I’m leading two freestyle improv workshops June 22 & 29, 2010. Here’s some of the exercises we’ll practice:
One sound (from Tom Hall): Going around the group, each player plays a single sound
We can do this with a beat or without.
Direct your attention as we do this:
1. Pay attention equally to your sound and the others’ sounds.
2. Don’t think about your sound, don’t make any plans, pay attention to the rest of the ensemble.
3. Think of the sequence of sounds as a melody or phrase.
Improvise with one sound
Choose a sound. Make that your sound. That’s all you can play for the improvisation, but you can play it whenever and however you want.
Textures and grooves
Establish a texture as a group. Vary the texture in subtle ways.
Texture invention – create a texture, pause and create a different texture, and so on…
Phrases, playing together – designate a leader/don’t designate a leader, statements and answers.
Practice recognizing an ending. Decide whether you want to finish or go on. Is that silence an ending?
Build an ostinato or a groove
One by one, play a repeating pattern.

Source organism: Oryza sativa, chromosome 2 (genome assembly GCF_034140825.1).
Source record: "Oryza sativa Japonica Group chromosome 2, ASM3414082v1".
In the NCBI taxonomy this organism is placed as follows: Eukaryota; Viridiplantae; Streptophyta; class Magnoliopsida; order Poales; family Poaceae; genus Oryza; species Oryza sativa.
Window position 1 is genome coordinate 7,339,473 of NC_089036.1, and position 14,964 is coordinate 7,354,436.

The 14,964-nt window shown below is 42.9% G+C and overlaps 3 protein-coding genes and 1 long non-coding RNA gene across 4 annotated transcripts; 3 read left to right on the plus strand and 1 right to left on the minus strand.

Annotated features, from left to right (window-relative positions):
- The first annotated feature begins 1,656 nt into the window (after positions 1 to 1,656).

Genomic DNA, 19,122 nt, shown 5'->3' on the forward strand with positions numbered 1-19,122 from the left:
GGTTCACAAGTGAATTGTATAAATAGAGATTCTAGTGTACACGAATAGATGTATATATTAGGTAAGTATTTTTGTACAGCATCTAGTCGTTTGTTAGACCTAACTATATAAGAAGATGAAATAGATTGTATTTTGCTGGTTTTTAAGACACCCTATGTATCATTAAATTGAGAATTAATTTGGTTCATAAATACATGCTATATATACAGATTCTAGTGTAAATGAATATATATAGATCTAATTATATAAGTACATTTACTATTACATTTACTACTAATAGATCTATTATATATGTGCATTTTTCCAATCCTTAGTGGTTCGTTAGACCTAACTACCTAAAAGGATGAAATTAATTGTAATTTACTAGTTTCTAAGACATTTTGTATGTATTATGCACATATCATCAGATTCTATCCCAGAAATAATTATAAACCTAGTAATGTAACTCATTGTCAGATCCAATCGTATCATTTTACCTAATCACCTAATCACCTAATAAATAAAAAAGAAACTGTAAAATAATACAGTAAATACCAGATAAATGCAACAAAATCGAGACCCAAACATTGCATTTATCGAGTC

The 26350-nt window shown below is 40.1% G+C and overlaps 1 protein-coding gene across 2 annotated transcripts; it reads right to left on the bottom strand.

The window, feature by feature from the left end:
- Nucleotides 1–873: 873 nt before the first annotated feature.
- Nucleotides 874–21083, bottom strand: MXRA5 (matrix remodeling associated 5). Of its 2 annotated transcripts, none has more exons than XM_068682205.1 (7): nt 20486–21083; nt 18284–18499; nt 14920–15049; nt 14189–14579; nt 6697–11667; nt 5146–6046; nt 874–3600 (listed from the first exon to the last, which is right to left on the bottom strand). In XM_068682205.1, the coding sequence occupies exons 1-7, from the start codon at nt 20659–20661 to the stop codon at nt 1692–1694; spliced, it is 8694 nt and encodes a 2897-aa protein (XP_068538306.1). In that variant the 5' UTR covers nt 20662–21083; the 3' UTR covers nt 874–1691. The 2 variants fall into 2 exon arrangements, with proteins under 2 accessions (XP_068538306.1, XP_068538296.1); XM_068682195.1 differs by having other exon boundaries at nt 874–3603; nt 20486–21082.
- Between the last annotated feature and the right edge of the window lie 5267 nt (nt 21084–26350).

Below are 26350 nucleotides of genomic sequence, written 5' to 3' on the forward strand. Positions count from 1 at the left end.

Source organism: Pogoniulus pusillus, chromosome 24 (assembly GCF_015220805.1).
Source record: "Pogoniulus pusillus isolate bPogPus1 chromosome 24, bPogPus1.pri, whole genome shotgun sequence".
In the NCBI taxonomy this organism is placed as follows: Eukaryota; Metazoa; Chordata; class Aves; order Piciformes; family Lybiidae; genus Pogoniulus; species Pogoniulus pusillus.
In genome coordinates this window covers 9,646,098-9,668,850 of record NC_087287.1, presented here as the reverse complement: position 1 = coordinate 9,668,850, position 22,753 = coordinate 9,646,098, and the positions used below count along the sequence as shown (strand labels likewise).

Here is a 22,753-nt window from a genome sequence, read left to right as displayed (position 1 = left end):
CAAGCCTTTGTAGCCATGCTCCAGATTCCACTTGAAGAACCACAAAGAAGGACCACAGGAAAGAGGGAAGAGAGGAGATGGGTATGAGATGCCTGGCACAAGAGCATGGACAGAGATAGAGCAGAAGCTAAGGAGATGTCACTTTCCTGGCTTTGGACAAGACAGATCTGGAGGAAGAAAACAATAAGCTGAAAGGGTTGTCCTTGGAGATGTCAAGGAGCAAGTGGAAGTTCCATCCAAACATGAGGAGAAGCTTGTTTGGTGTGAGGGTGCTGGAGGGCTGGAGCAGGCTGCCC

Allow yourself to explore and practice it a bit until you settle on the pattern you want to play. The next player doesn’t come in until you’ve settled. Don’t make it too complicated!
The next player enters and explores and finds a pattern that combines with the first. And so on…
Was the pattern solid? Did it have the momentum to keep going? Was it too busy?
Vary the ostinato
Make the pattern thinner and thinner by playing less and less of it, until there’s barely anything there, then let it grow again by adding notes back to your pattern.
Make the pattern thinner by changing your pattern to be with someone else’s pattern.
Echo the leader – repeat whatever the leader plays
1. Single notes
2. Phrases, matched note-accurate or with the same shape or feel
Play a phrase – play something else – play your phrase again
Can we do this on a group level?
Be the leader
1. Conduct the group with gestures
2. Lead the group through a story – recite, sentence by sentence. Decide how you want to bring in the next part of the story by gesturing or talking to the ensemble. Indicate to players to enter, exit, or change what they’re playing.
3. Lead the group from your instrument. Use cut offs, upbeats, other gestures to invite the ensemble to follow your lead.
FREE IMPROV – try out ideas we’ve practiced.
Sources for these exercises include Jeffrey Agrell’s “Improvisation Games for Classical Musicians” and Tom Hall’s “Free Improvisation: A Practical Guide”.
If you’re in the Boston, MA area, join us! Read more